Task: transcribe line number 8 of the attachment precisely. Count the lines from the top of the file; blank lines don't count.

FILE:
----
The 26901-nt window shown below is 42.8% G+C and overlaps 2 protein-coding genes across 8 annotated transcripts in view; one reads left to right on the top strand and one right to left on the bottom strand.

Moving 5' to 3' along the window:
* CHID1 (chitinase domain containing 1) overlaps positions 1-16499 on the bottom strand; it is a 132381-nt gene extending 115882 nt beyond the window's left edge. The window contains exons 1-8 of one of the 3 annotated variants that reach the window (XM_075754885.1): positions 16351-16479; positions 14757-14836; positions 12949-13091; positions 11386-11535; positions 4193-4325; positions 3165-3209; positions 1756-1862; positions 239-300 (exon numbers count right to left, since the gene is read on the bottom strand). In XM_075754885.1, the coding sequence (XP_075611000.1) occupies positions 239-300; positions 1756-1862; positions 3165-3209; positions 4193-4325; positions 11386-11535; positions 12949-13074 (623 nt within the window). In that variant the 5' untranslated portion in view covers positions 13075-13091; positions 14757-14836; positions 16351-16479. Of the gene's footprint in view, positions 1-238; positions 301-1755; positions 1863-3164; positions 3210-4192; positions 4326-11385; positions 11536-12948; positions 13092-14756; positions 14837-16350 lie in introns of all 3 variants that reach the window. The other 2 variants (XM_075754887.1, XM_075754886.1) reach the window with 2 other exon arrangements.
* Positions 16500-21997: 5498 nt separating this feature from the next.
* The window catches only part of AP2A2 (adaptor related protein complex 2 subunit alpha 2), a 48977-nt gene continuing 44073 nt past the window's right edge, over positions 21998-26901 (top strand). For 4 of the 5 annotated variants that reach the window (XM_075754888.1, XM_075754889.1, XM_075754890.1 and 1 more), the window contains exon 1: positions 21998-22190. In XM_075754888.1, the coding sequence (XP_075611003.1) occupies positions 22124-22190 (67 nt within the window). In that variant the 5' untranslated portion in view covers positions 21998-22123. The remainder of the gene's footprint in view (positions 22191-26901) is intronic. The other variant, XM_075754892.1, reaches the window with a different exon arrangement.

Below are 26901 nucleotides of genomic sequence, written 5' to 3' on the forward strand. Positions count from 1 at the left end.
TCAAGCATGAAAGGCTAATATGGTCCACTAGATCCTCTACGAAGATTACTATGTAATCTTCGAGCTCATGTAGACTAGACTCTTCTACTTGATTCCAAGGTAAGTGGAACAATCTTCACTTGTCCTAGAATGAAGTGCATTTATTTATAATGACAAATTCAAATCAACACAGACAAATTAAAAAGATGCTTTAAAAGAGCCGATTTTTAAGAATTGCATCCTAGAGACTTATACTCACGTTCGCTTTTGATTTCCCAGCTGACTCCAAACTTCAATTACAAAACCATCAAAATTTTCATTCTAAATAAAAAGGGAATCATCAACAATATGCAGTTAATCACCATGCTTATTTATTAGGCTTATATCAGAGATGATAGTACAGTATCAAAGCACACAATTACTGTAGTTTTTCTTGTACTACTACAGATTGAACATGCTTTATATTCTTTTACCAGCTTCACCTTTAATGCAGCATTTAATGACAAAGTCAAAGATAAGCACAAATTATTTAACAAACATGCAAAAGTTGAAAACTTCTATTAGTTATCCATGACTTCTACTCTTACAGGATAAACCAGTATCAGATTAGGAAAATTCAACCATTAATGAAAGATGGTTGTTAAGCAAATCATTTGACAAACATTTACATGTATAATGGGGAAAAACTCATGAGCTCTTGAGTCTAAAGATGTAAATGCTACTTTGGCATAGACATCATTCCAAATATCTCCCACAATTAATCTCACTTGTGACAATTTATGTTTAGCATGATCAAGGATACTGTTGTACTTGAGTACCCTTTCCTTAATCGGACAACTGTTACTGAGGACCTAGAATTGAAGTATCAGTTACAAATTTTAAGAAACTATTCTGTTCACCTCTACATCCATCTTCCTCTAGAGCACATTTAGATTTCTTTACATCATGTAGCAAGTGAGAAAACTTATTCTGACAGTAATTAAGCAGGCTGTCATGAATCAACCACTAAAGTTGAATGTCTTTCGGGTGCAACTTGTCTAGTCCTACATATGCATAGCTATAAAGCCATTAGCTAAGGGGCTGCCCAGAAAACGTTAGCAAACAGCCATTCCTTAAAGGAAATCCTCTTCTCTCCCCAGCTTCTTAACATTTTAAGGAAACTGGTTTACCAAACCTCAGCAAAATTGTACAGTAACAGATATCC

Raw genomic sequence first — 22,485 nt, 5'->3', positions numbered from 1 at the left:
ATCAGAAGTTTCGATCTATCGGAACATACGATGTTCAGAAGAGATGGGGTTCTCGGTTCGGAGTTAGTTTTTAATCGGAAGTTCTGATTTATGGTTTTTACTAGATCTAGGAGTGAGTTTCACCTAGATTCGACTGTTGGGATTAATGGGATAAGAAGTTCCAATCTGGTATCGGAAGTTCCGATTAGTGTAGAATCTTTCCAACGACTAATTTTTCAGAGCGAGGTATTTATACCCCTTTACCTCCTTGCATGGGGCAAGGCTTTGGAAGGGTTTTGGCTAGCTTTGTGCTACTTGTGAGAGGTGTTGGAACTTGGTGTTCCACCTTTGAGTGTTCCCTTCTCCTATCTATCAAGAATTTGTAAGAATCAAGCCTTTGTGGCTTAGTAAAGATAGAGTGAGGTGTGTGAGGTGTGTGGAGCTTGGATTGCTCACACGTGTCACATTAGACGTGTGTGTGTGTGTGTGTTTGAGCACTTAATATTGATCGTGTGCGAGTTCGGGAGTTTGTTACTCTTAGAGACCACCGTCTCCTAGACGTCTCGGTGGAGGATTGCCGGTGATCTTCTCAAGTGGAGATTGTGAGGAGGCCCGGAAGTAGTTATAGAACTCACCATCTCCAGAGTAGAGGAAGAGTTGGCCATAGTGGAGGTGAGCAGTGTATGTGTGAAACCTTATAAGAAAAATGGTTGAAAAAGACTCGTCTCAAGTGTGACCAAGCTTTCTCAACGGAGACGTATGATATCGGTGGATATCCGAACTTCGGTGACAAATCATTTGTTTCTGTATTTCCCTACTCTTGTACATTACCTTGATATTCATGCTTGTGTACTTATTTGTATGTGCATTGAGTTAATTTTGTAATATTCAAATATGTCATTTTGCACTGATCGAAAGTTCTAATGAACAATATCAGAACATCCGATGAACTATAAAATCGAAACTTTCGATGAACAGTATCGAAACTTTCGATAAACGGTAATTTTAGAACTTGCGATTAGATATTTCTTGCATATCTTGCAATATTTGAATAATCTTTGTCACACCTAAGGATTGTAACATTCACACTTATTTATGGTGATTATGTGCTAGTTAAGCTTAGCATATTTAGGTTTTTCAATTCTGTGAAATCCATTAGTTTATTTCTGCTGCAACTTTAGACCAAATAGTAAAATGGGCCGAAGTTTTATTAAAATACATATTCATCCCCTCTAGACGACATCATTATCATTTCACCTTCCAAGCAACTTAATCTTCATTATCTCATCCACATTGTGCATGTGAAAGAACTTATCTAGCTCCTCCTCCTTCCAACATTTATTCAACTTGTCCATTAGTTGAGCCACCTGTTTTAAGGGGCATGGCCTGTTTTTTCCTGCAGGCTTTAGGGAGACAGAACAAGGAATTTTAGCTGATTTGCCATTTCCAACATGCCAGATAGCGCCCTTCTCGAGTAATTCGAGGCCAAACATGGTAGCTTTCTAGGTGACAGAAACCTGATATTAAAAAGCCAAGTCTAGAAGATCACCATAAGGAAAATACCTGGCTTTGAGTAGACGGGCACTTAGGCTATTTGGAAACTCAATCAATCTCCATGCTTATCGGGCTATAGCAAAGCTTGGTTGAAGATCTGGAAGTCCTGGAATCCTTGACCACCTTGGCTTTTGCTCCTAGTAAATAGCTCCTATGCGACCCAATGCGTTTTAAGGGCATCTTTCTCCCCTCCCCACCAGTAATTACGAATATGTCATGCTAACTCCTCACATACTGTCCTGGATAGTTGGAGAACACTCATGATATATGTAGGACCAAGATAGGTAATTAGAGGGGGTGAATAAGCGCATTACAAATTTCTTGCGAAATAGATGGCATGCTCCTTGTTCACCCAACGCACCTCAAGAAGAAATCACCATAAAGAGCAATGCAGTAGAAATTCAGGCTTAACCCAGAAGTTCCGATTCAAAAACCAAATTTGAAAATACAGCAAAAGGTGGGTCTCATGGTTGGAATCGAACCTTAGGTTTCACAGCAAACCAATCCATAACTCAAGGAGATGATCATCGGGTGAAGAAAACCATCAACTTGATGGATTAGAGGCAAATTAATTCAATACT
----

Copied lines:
Raw genomic sequence first — 22,485 nt, 5'->3', positions numbered from 1 at the left: